The Board Diversity Proposal generally requires each Nasdaq-listed company "to have, or explain why it does not have, at least two members of its board of directors who are Diverse," defined as at least one director who self-identifies as female and one director who self-identifies as an underrepresented minority or LGBTQ+. Smaller reporting companies, those with five or fewer directors, and foreign issuers have different standards. In addition, each Nasdaq-listed company will be required annually to disclose its board-level diversity data in a specified format that would include the total number of directors on the board, as well as (i) the number of directors based on gender identity and the number of directors who did not disclose gender; (ii) the number of directors based on race and ethnicity, disaggregated by gender identity; (iii) the number of directors who self-identify as LGBTQ+; and (iv) the number of directors who did not disclose a demographic background.
If a company elects to satisfy the disclosure requirements of the new rule by explaining why it does not meet the applicable diversity objectives, it must specify the particular aspect of board diversity it fails to satisfy and explain the reasons why it does not have two diverse directors (or one diverse director for a company with a smaller board).
The Board Recruiting Service Proposal will provide companies with one year of complimentary access to a recruiting service to help connect them with a network of board-ready diverse candidates to evaluate.
The new rules requiring diverse board representation, or disclosure regarding the reason for a lack of such diverse representation, provide for gradual compliance for currently listed companies:
The board-level diversity data required by the new rules must be disclosed by the later of (i) August 8, 2022, or (ii) the date the company files its proxy statement for its 2022 annual meeting of shareholders. If the proxy statement is filed before August 8, 2022, and does not disclose board-level diversity data, the data must be disclosed on the company's website by August 8, 2022.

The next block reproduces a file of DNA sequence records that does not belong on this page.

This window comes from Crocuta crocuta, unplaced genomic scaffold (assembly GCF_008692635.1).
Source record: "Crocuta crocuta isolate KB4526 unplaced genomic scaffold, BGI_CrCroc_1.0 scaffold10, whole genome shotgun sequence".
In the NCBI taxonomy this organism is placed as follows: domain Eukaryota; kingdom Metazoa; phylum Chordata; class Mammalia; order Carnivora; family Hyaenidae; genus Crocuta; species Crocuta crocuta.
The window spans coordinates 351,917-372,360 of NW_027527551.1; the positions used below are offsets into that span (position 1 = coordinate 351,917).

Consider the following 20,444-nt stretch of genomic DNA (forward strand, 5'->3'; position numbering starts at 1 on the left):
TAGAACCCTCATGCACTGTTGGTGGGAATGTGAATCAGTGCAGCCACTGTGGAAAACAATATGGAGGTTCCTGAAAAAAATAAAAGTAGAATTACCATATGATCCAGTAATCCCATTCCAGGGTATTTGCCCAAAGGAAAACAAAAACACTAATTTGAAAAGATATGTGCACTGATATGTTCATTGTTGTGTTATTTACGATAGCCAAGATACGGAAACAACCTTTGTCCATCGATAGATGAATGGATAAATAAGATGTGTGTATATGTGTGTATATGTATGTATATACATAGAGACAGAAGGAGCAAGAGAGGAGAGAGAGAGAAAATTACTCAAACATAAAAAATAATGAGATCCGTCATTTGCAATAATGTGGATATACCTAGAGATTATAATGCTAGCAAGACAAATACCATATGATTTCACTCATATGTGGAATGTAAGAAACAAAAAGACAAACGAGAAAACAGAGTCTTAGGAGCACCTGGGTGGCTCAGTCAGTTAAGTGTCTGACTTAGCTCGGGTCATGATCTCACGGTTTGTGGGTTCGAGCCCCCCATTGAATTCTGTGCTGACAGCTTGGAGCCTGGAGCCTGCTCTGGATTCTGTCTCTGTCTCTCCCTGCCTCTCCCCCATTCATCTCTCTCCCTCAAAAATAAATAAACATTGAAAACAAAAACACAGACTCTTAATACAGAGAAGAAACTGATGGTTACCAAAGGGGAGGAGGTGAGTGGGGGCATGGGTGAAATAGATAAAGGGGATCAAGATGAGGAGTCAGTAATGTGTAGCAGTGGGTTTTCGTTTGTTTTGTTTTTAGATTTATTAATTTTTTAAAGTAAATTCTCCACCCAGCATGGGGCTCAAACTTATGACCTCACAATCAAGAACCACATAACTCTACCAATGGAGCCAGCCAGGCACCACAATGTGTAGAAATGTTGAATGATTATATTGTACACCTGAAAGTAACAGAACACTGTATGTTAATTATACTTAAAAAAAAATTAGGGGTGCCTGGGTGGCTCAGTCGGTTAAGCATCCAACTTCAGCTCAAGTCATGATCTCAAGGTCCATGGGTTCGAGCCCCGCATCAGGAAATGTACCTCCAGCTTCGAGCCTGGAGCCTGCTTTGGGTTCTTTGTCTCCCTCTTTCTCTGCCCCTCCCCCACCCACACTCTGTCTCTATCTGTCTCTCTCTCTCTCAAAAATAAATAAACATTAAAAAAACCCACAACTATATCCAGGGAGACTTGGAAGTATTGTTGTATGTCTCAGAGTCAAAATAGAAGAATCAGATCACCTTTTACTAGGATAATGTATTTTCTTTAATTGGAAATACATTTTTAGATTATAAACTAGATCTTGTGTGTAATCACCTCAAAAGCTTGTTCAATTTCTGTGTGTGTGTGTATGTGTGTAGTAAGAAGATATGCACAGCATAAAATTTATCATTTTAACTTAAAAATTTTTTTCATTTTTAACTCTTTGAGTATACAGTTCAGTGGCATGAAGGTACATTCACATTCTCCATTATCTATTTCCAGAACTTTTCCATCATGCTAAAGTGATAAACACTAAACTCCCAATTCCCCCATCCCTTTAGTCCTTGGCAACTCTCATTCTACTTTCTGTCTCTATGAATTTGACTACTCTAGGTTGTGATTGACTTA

Failure to adhere to the new rules could result in delisting if not remedied within specified grace periods.
SEC Chair Gary Gensler said the rules will "allow investors to gain a better understanding of Nasdaq-listed companies' approach to board diversity, while ensuring that those companies have the flexibility to make decisions that best serve their shareholders." Two of the five SEC Commissioners voted against the Board Diversity Proposal, while none of the Commissioners objected to the Board Recruiting Service Proposal.
To adopt the rules, the SEC concluded, under the Securities Exchange Act of 1934, that they "are designed to prevent fraudulent and manipulative acts and practices, to promote just and equitable principles of trade, to foster cooperation and coordination with persons engaged in regulating, clearing, settling, processing information with respect to, and facilitating transactions in securities, to remove impediments to and perfect the mechanism of a free and open market and a national market system, and, in general, to protect investors and the public interest." 15 U.S.C. 78f(b)(5). SEC Commissioners Hester Peirce and Elad Roisman expressed support for the Board Diversity Proposal's goals but objected to its legality. Commissioner Peirce argued that the rule "fall[s] outside the purposes of the [Exchange] Act, which Congress made quite narrow in scope." Commissioners Peirce and Roisman also questioned whether, if subject to it, the rules complied with the Constitution, including free speech rights.
Nasdaq-listed companies and their boards of directors should take steps to evaluate their obligations under the new rules and, in particular, diversity at the board level and the scope of disclosure in current filings.
Given the recently concluded period of public comment for the SEC to consider new action on climate change disclosures and intensifying focus on environmental, social, and corporate governance ("ESG") issues, we expect the question of how far securities regulators can and should reach beyond their historical areas of concern to respond to social and political concerns will continue to be front and center.